Picture it: A human being, waking up to her own life. There would be much rubbing-of-sleep from eyes, and many moments of caffeinated affection (chocolate, anyone?). Perhaps there would be stretching, and the kind of indelicate yawns done when one is assured that there are no cameras or phones in the vicinity. Then, at the end, with much yowling and knocking-of-things-off-shelves, comes the life-shaking realization that the cats really want to be fed.
In some ways, I feel like this person, even though my cats’ stomachs are currently full. (They would like to be fed again, though; half an hour has gone by since breakfast.) As the new year gets underway, inching its taproot deep into the ground, and as we feed cat after endless cat, I am waking up again to my dreams.
It’s ironic to think of waking up to something that is commonly experienced during REM sleep, but there’s the English language for you: charmingly inconsistent, possibly deranged, but lovable, not unlike us public library users.
Now, this next bit is for trauma survivors. If you are not a trauma survivor, don’t read it. (But if you are alive as you read this, and I do hope you are, you’ve survived your share of inner zombie apocalypses, so go right ahead.)
There is something about a trauma – the loss of a loved one, a car accident, the death of an animal, even just hearing heartbreaking news, and more, much more – that causes us to let go of our creative dreams. It is as though dreams were held in place by follicles. After trauma, the follicles retract in fear, letting our dreams fall out and shed all over our Aubusson rugs.
Not that this accounts for the thick frosting of cat fur on my carpets. Perhaps nothing does.
I’ve experienced my fair share of the Big T in both childhood and adulthood, so much that a dear friend said recently, “It’s a wonder you lived through it.” I just laughed, but it set my noodle’s motor running, and I started to think.
Nowadays, my life is beautiful – I can say that with all honesty, with a deep, felt-in-my-muscles-and-bones gratitude for the beauty and love and curiosities that surround me (even though I still dance the odd pas de deux with my roommates, anxiety and depression). It’s taken a lot of work to reach this place of acceptance and appreciation. It’s taken a lot of love and caring from several key people – animals and non-animals alike – to help me find my sense of true safety.
But late last summer, I was once more plunged into the high-powered Vitamix of fear after an incident, which shall remain nameless, that reawakened decades-old trauma.
I’ve mentioned this incident, sans detail, in former blog posts. The content of the trauma, in the big scheme of things (and I do like scheming), doesn’t matter. But the result was a stomach-lurching case of insomnia-laced PTSD — followed by vast quantities of healing. I’m not fully back yet, but I’m ninety-percent there, and climbing.
I have shmeditated (which is meditation with a cat on your lap, generally an orange one; cat, that is, not lap). I’ve done deep work in body-based emotional awareness (often still with cat-on-lap, purring preferred). I’ve sought therapy with an entirely incompetent therapist (note: un-recommended). And, with support and laughter from beloved friends (R, S, J, D & W: I’m looking at you), not to mention the (occasionally) peaceful presence of the cats and dogs, minus twelve million episodes of interspecies woofing, I’ve whispered my dream-holding follicles awake and stopped shedding all over my imported carpets.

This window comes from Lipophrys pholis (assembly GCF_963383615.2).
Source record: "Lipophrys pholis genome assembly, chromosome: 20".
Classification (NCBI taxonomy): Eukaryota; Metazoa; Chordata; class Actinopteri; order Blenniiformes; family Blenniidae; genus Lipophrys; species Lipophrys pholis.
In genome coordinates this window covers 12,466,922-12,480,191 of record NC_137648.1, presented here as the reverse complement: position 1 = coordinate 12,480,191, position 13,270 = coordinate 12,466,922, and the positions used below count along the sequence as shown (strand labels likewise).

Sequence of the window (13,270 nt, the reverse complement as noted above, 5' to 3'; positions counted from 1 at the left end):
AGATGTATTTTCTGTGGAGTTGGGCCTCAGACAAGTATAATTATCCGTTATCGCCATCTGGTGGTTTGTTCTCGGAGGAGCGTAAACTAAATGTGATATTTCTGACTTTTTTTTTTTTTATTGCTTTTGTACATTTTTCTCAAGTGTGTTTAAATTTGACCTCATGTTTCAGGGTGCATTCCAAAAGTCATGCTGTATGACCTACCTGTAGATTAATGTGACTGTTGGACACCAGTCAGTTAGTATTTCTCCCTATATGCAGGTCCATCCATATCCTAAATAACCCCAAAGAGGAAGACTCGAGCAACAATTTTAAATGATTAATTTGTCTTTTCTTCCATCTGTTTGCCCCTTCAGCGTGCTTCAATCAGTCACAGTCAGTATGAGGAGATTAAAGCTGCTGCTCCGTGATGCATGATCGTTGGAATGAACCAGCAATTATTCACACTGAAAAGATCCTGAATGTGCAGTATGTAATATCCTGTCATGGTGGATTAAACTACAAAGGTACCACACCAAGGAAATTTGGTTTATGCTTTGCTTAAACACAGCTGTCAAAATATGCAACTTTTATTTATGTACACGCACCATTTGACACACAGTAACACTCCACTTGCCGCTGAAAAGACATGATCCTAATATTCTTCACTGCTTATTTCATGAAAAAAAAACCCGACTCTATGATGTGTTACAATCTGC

So to speak.
These, then, are my dreams:
- To write personal essays that might, now and then, cause just one brain cell in one reader to laugh, or at least give a compassionate snort.
- To publish said pieces in professional markets, which may just mean my wobbly little blog. (A good motto: “Weebles wobble but they don’t fall down!”)
- To collect the aforementioned essays into very, very, very good books (or very, very, very terrible books, depending on your point of view, but if that’s the case you might want to point your view elsewhere, sweetheart).
- To ramp up my art-making (using my as-of-yet unrevealed new painting mediums) as well as my art-sharing here on Harmony with Animals and elsewhere. I’m starting today, with this post. And I have many more paintings which will soon see the light of the Internet (and the light of your eyes, I hope).
- To sell my art (which I accidentally typed as “sell my heart”; good thing I’m not Freudian). Two days ago, I had my first nibble for my first-ever art sale, the thought of which is knocking every single sock I’ve ever worn off my feet. More on that soon.
These dreams may not seem that big. But they are. They are.
Sometimes, I cast my gaze like a searchlight through the dark corners of my life. When I’m in the right mood, which is increasingly often, all that’s revealed is beauty – plus a few dust bunnies, fed by copious cat fur, and the occasional corgi nosing near the baseboards for crumbs.
When I’m in the wrong mood, though, you probably don’t want to hang around. Good thing that’s rare.
These days, I am waking up more and more. More and more the searchlight finds not just the storied past, but possibilities: dreams and (dare I say it?) goals, a word to which I was violently allergic in the past, but now can tolerate in very small doses.
If you’re waking up to your own dreams, too, let’s rub the sleep out of our eyes together. Tell me your vision, and I’ll tell you mine. I’ll buy you a drink (hot cocoa, anyone?) and we’ll pass the long, slow morning together, spreading the beauties of our futures like cards on the table before us.
These cards will be sat upon by cats, guaranteed.